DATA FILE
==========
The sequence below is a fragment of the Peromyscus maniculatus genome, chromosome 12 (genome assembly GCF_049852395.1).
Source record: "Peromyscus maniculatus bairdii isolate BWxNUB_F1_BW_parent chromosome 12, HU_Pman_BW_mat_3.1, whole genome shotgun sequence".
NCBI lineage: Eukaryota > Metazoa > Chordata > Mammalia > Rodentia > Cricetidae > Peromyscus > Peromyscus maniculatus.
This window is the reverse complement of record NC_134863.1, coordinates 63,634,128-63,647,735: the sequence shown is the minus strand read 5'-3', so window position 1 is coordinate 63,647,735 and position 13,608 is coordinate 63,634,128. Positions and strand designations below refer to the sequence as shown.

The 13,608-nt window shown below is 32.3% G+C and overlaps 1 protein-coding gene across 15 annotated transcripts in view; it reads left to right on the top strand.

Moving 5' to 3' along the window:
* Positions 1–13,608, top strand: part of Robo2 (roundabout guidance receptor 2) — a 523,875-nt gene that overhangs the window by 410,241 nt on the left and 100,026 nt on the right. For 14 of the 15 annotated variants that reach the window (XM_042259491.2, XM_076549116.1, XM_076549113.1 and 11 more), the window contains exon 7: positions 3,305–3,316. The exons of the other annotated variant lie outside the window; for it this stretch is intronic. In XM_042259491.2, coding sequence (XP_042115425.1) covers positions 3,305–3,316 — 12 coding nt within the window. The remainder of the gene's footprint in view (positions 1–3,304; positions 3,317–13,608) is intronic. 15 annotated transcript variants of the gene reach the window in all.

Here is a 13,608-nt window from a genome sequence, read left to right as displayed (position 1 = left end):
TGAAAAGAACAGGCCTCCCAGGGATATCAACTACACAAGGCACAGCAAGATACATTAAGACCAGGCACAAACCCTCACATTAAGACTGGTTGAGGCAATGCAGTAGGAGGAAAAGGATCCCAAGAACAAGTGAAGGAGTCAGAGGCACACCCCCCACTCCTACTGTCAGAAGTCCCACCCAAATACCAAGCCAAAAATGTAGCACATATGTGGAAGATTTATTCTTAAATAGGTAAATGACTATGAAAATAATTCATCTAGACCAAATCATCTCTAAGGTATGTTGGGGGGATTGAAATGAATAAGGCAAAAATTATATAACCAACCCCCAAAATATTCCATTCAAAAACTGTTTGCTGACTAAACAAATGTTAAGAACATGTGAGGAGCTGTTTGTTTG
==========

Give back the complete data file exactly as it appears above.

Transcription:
The sequence below is a fragment of the Peromyscus maniculatus genome, chromosome 12 (genome assembly GCF_049852395.1).
Source record: "Peromyscus maniculatus bairdii isolate BWxNUB_F1_BW_parent chromosome 12, HU_Pman_BW_mat_3.1, whole genome shotgun sequence".
NCBI lineage: Eukaryota > Metazoa > Chordata > Mammalia > Rodentia > Cricetidae > Peromyscus > Peromyscus maniculatus.
This window is the reverse complement of record NC_134863.1, coordinates 63,634,128-63,647,735: the sequence shown is the minus strand read 5'-3', so window position 1 is coordinate 63,647,735 and position 13,608 is coordinate 63,634,128. Positions and strand designations below refer to the sequence as shown.

The 13,608-nt window shown below is 32.3% G+C and overlaps 1 protein-coding gene across 15 annotated transcripts in view; it reads left to right on the top strand.

Moving 5' to 3' along the window:
* Positions 1–13,608, top strand: part of Robo2 (roundabout guidance receptor 2) — a 523,875-nt gene that overhangs the window by 410,241 nt on the left and 100,026 nt on the right. For 14 of the 15 annotated variants that reach the window (XM_042259491.2, XM_076549116.1, XM_076549113.1 and 11 more), the window contains exon 7: positions 3,305–3,316. The exons of the other annotated variant lie outside the window; for it this stretch is intronic. In XM_042259491.2, coding sequence (XP_042115425.1) covers positions 3,305–3,316 — 12 coding nt within the window. The remainder of the gene's footprint in view (positions 1–3,304; positions 3,317–13,608) is intronic. 15 annotated transcript variants of the gene reach the window in all.

Here is a 13,608-nt window from a genome sequence, read left to right as displayed (position 1 = left end):
TGAAAAGAACAGGCCTCCCAGGGATATCAACTACACAAGGCACAGCAAGATACATTAAGACCAGGCACAAACCCTCACATTAAGACTGGTTGAGGCAATGCAGTAGGAGGAAAAGGATCCCAAGAACAAGTGAAGGAGTCAGAGGCACACCCCCCACTCCTACTGTCAGAAGTCCCACCCAAATACCAAGCCAAAAATGTAGCACATATGTGGAAGATTTATTCTTAAATAGGTAAATGACTATGAAAATAATTCATCTAGACCAAATCATCTCTAAGGTATGTTGGGGGGATTGAAATGAATAAGGCAAAAATTATATAACCAACCCCCAAAATATTCCATTCAAAAACTGTTTGCTGACTAAACAAATGTTAAGAACATGTGAGGAGCTGTTTGTTTG